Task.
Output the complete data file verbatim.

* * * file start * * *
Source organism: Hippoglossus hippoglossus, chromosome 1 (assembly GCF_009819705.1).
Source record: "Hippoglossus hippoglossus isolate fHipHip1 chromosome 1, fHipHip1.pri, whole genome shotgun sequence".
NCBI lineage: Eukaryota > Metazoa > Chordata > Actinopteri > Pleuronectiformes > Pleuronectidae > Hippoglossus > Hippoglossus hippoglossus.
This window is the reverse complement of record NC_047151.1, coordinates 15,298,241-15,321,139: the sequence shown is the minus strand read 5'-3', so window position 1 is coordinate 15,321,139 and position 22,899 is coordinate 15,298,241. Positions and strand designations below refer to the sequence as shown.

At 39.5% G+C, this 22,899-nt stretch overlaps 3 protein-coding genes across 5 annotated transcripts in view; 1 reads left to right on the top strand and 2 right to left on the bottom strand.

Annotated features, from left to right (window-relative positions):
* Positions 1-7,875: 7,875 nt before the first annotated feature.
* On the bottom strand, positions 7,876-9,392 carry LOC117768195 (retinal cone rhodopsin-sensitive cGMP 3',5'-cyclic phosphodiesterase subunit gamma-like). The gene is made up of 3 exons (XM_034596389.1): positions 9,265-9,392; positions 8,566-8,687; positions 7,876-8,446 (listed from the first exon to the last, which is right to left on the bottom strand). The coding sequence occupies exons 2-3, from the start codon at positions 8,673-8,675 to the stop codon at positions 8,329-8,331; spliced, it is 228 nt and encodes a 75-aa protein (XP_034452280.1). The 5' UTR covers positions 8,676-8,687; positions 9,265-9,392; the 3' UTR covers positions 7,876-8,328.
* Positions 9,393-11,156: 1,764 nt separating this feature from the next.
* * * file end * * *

Source organism: Hippoglossus hippoglossus, chromosome 1 (assembly GCF_009819705.1).
Source record: "Hippoglossus hippoglossus isolate fHipHip1 chromosome 1, fHipHip1.pri, whole genome shotgun sequence".
NCBI lineage: Eukaryota > Metazoa > Chordata > Actinopteri > Pleuronectiformes > Pleuronectidae > Hippoglossus > Hippoglossus hippoglossus.
This window is the reverse complement of record NC_047151.1, coordinates 15,298,241-15,321,139: the sequence shown is the minus strand read 5'-3', so window position 1 is coordinate 15,321,139 and position 22,899 is coordinate 15,298,241. Positions and strand designations below refer to the sequence as shown.

At 39.5% G+C, this 22,899-nt stretch overlaps 3 protein-coding genes across 5 annotated transcripts in view; 1 reads left to right on the top strand and 2 right to left on the bottom strand.

Annotated features, from left to right (window-relative positions):
* Positions 1-7,875: 7,875 nt before the first annotated feature.
* On the bottom strand, positions 7,876-9,392 carry LOC117768195 (retinal cone rhodopsin-sensitive cGMP 3',5'-cyclic phosphodiesterase subunit gamma-like). The gene is made up of 3 exons (XM_034596389.1): positions 9,265-9,392; positions 8,566-8,687; positions 7,876-8,446 (listed from the first exon to the last, which is right to left on the bottom strand). The coding sequence occupies exons 2-3, from the start codon at positions 8,673-8,675 to the stop codon at positions 8,329-8,331; spliced, it is 228 nt and encodes a 75-aa protein (XP_034452280.1). The 5' UTR covers positions 8,676-8,687; positions 9,265-9,392; the 3' UTR covers positions 7,876-8,328.
* Positions 9,393-11,156: 1,764 nt separating this feature from the next.